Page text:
NEW YORK (GenomeWeb News) – Clemson University will use a new $2 million grant to study the feeding mechanisms of butterflies and moths with the aim of developing new microfluidic technologies for use in working with DNA samples and drawing liquids from single cells or tissues.
The National Science Foundation-funded research will be aimed at developing new fiber-based devices that would be capable of probing and transporting liquids that are currently impossible to reach, Clemson said this week.
"Right now, we have a real challenge of collecting fluids from miniscule places, such as a cell or a gland, without damaging them," Konstantin Kornev, an associate professor in Clemson's School of Materials Science and Engineering and an investigator on the project, said in a statement.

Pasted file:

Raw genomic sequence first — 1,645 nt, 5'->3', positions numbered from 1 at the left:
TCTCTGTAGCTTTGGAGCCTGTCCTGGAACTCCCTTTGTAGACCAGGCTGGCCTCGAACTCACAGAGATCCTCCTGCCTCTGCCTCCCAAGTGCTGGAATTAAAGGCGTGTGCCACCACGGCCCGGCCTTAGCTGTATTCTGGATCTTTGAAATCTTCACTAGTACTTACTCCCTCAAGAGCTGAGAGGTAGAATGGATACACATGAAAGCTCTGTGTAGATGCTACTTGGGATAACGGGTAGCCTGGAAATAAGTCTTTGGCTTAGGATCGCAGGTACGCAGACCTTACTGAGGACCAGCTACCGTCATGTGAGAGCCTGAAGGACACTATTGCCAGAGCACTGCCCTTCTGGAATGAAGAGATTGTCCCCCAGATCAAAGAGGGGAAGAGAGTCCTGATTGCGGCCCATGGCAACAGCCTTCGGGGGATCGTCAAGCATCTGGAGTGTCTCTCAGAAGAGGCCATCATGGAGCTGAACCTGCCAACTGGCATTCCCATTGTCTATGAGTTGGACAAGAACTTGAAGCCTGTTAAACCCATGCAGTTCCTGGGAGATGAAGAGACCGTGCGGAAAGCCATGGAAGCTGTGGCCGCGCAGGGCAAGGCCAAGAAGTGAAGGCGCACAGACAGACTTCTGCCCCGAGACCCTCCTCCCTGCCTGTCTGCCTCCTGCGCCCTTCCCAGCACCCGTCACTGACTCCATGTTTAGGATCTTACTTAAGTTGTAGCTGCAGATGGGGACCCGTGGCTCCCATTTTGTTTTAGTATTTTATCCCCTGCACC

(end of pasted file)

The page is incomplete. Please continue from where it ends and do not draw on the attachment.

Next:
"Butterflies and moths have an amazing system in that they can adapt their proboscis, which is their long feeding tube, to accommodate hard-to-reach places. It can also adjust to the difficult flow of both thin and thick liquids. We want to engineer that same ability," he explained.
Kornev described the bio-inspired probes as "like an endoscope" that would "have many tiny hairs working like an octopus' arms and grabbing many things at once. This way, we can map the tissue in question by picking and analyzing biofluids from different spots," he said.